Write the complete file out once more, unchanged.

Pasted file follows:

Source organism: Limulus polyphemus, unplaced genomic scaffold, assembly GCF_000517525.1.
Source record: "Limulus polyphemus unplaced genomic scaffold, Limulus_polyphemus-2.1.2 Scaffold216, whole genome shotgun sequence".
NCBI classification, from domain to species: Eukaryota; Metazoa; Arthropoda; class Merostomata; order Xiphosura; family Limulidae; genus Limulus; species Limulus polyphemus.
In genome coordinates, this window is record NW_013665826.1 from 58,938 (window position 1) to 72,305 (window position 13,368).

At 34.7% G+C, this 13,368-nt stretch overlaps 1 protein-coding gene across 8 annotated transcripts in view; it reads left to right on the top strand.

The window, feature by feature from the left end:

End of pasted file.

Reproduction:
Source organism: Limulus polyphemus, unplaced genomic scaffold, assembly GCF_000517525.1.
Source record: "Limulus polyphemus unplaced genomic scaffold, Limulus_polyphemus-2.1.2 Scaffold216, whole genome shotgun sequence".
NCBI classification, from domain to species: Eukaryota; Metazoa; Arthropoda; class Merostomata; order Xiphosura; family Limulidae; genus Limulus; species Limulus polyphemus.
In genome coordinates, this window is record NW_013665826.1 from 58,938 (window position 1) to 72,305 (window position 13,368).

At 34.7% G+C, this 13,368-nt stretch overlaps 1 protein-coding gene across 8 annotated transcripts in view; it reads left to right on the top strand.

The window, feature by feature from the left end: